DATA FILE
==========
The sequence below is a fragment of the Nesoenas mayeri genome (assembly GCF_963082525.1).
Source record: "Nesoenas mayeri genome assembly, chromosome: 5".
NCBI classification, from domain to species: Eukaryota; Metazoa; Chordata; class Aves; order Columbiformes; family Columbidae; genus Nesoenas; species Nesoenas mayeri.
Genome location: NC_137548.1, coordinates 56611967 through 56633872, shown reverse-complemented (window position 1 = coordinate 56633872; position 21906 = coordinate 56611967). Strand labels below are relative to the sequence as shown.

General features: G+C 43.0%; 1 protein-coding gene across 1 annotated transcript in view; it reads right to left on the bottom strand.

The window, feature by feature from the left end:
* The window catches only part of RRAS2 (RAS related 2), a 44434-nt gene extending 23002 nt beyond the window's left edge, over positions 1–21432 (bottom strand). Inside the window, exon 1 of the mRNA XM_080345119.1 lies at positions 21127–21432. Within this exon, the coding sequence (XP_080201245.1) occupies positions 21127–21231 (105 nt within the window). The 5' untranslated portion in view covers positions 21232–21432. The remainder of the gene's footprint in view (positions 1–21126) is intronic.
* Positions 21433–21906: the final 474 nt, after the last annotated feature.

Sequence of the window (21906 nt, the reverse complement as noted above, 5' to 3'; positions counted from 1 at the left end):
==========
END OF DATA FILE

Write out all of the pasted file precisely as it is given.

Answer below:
The sequence below is a fragment of the Nesoenas mayeri genome (assembly GCF_963082525.1).
Source record: "Nesoenas mayeri genome assembly, chromosome: 5".
NCBI classification, from domain to species: Eukaryota; Metazoa; Chordata; class Aves; order Columbiformes; family Columbidae; genus Nesoenas; species Nesoenas mayeri.
Genome location: NC_137548.1, coordinates 56611967 through 56633872, shown reverse-complemented (window position 1 = coordinate 56633872; position 21906 = coordinate 56611967). Strand labels below are relative to the sequence as shown.

General features: G+C 43.0%; 1 protein-coding gene across 1 annotated transcript in view; it reads right to left on the bottom strand.

The window, feature by feature from the left end:
* The window catches only part of RRAS2 (RAS related 2), a 44434-nt gene extending 23002 nt beyond the window's left edge, over positions 1–21432 (bottom strand). Inside the window, exon 1 of the mRNA XM_080345119.1 lies at positions 21127–21432. Within this exon, the coding sequence (XP_080201245.1) occupies positions 21127–21231 (105 nt within the window). The 5' untranslated portion in view covers positions 21232–21432. The remainder of the gene's footprint in view (positions 1–21126) is intronic.
* Positions 21433–21906: the final 474 nt, after the last annotated feature.

Sequence of the window (21906 nt, the reverse complement as noted above, 5' to 3'; positions counted from 1 at the left end):